Sorcha throws the onions into the pan, then pours in the eggs, then she storts grating some – again, literally – Pormagiano-Reggiano? Honor slaps her hand over her mouth. The smell is Pádraig focking Pearse, it has to be said.
“When entering the cor pork,” the woman on the video goes, “all parents or childminders should drive straight ahead. If it’s possible for students to exit the car safely without bringing the vehicle to a complete stop, this would be very helpful in ensuring a good flow of traffic.”
Sorcha throws a load of chopped tomatoes into the pan and they stort sizzling.
Honor's like, "Dad, I'm actually going to vom."
It's too much for Honor. She's like a volcano about to blow
I’m there, “Sorcha, would you not have, like, muesli or something?”
Honor storts, like, dry retching? She's like, "Yeughk… Yeughk… Yeughk…"
“While observing social distancing,” the woman on the video goes, “a Hall Monitor will be there to greet your child. Students will be encouraged to sanitise their hands, then they will make their way to their pre-allocated zone by following the dotted lines. Before they meet their pre-allocated friends, they will be asked to place their schoolbags on a green spot, place their hands on their heads and take five steps backwards…”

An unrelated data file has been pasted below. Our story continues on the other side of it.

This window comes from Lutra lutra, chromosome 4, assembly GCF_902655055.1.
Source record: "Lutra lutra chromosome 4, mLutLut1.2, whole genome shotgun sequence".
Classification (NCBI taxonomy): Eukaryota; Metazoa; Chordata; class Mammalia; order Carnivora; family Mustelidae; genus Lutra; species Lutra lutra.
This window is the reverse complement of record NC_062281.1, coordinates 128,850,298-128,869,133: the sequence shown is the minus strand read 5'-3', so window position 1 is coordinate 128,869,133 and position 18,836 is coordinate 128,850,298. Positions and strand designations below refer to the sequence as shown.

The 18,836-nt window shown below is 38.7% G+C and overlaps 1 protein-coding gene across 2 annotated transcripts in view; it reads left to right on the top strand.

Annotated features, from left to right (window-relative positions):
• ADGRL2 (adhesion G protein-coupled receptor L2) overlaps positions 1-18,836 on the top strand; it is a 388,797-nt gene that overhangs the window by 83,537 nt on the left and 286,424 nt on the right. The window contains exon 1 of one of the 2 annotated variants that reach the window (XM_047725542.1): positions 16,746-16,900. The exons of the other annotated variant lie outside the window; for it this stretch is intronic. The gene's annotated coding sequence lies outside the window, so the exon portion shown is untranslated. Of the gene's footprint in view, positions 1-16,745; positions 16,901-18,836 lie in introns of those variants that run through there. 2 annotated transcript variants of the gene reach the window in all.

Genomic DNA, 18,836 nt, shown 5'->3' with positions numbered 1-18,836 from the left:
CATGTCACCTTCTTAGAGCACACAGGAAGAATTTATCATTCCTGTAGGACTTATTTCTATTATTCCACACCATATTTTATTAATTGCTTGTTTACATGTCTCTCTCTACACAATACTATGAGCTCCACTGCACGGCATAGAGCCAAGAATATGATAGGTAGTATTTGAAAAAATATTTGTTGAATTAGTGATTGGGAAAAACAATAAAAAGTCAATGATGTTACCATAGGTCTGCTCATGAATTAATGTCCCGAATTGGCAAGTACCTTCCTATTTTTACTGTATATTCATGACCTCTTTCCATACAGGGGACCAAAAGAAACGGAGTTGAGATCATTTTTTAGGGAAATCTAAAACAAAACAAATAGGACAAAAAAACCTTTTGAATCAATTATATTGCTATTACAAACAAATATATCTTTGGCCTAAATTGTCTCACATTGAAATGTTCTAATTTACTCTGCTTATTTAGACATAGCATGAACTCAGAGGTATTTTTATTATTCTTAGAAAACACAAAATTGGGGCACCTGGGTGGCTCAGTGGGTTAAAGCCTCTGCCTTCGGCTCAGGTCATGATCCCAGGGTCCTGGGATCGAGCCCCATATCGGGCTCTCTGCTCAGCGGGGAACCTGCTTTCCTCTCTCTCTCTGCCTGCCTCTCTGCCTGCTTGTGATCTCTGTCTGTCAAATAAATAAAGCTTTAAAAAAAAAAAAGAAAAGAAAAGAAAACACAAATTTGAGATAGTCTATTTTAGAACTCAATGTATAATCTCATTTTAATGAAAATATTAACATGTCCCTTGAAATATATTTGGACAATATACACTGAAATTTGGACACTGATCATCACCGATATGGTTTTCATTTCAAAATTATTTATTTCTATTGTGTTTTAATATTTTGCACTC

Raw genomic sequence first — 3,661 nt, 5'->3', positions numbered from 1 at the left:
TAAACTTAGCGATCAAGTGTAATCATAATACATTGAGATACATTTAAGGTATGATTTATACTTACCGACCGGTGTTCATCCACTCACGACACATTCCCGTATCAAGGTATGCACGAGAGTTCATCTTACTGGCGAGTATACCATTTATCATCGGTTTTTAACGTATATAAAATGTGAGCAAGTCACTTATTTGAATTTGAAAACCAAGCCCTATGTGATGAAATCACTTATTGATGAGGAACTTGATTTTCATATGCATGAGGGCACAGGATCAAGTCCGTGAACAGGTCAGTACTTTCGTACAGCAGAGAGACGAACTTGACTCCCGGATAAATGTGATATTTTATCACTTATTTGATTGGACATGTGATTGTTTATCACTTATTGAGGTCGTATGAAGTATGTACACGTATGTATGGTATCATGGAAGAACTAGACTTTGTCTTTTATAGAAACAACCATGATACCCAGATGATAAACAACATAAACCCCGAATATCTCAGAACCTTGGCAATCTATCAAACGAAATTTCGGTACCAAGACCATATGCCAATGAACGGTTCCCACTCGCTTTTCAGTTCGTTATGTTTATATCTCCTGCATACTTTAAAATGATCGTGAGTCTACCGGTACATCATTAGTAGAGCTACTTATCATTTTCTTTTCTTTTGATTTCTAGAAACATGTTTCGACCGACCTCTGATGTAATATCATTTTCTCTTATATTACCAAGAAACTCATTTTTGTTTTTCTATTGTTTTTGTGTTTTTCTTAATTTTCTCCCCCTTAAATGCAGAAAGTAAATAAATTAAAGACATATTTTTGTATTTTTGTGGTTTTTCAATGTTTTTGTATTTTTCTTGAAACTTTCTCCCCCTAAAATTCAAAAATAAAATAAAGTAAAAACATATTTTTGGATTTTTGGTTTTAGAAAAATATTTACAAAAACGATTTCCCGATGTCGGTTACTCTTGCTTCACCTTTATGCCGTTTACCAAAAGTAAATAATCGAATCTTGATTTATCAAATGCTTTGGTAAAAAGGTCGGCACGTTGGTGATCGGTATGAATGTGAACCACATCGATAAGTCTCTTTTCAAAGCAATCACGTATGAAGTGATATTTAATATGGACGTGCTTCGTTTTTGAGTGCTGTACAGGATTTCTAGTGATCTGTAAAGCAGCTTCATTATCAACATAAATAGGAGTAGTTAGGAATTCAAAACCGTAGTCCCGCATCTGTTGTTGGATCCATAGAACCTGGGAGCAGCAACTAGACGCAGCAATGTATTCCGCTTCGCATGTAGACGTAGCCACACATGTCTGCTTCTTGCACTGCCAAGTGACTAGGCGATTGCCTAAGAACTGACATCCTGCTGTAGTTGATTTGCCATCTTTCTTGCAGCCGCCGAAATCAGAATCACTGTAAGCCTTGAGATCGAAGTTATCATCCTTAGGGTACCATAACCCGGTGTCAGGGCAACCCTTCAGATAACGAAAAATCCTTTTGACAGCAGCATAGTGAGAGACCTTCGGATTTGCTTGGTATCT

“Jesus, Sorcha,” I go, “have you got the pan up too high?” because the smell of burning onions and egg and Pormagiano-Reggiano and tomatoes is suddenly overwhelming.
It’s too much for Honor. She’s like a volcano about to blow. I go to jump out of the way, except she grabs a hold of my wrist and then she just, like, explodes, throwing up everywhere, all over the laptop, all over the table, all over the floor and all over the Rossmeister General himself.
Sorcha scrapes the contents of the pan into the bin and goes, “I’ve actually gone off the idea of an omelette.”
Honor’s like, “You did that on purpose… Oh my God, Dad, I’m going to get sick again!”
And Sorcha goes, "I'll leave you to clean that up, Ross – seeing as she's your mate and everything."